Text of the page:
The first one select region name from region’s natural join countries where country name equal Canada so it’s just for the country name of coal Canada it’s going to do a natural join and it’s going to do it only on matching column names here’s a join from countries natural join our regions where region am equal America’s here’s another different join these are both natural joints here is an inner join from regions join countries no word natural can say in or if you want using region so it’s going to use only the region column which if that was the only one that matched I get the same an of America’s and America’s here’s a non clause where countries that region ID or regions that region I did use region ID same thing as this gets me the same results up here ok, so those are your typical joins in taxes let’s look at if we have other examples here of anything I wanted to show you.
We’d look at you see any example can you see an example similar to what John Wayland talked about data join on the subset of the second field I know I don’t see I don’t see one of those in here but I’ll put one together for you while you guys are doing AL Arab up with that together for you okay here’s a multi join let’s look at page 329 here’s the join from employees e jointed departments d with a non-then take that result join it to look locations l with an on all of these uses an arm this is very nice coating technique well pretty nice anyway they fully qualified it with the on you can fully qualify everything region name see country name l city okay we got all of this we fully qualified all these from employee on department the joint departments the with a non d department number equal a department ID will eat that department I did and salary greater than 12,000 so here you can join it on a condition with an end and this is not fully qualified they should have fully qualified the salary.
Whatever table the salary was in it would have been better to fully qualify it that’s the only thing in here that’s not fully qualified and probably should have been Jeff is it faster for processing to have the and salary greater than 12,000 in the on join as opposed to in a where statement below hmm good question because sometimes we’ll have a lot of of those things for final query logic for example for final logic for our claims and I’m just wondering if we’re using for pulling a large data set would it really make it go noticeably faster I guess I would think that if anything it would be faster if you had the salary some outside of the joint logic because that would eliminate all the rows in the appropriate table that had a salary that was less than or equal to 12,000 wouldn’t even try to join them but I’m not sure that it makes much of a difference i I don’t know we would have to test that you know it’s funny whenever.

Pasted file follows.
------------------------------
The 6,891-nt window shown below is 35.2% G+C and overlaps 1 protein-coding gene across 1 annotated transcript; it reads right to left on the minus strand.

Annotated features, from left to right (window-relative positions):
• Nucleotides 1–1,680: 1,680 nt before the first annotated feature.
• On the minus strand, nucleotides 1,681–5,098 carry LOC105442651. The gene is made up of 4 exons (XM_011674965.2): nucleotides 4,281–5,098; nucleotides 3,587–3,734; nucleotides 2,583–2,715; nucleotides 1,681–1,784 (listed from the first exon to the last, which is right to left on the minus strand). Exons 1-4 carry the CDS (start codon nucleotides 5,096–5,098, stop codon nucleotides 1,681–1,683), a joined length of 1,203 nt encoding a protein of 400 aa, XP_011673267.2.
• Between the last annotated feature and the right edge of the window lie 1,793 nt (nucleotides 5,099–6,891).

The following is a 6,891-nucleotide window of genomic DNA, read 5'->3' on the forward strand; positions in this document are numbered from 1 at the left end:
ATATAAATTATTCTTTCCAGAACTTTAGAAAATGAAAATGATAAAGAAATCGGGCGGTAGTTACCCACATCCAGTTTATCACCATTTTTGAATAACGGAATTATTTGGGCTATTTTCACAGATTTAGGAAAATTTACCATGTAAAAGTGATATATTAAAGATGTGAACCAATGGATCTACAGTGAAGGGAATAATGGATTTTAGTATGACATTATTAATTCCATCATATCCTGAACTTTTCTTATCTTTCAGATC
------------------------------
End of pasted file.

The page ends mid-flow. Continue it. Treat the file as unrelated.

When someone asked me ever I’m asked which is more efficient this or that okay if you go to tutoring classes the answer is always the same when someone asks which is more efficient than the answer is always it depends on a situation and the only way to be sure is testing now I can tell you in general when some things are going to be faster than others but it’s always a matter of testing and this one I’m not sure one would have to test all right and by a good programming practice and I think a reasonable approach is coated the way its simplest to maintain and if it doesn’t run fast enough then worry about making it faster but always modest in the code it in the simplest way if I were coding this in the simplest way I would have taken the salary out and just put it in a regular where clause plus it confuses the issue in here and if that ran fast enough I’m done if it doesn’t run fast enough then I might change it and see if that helps.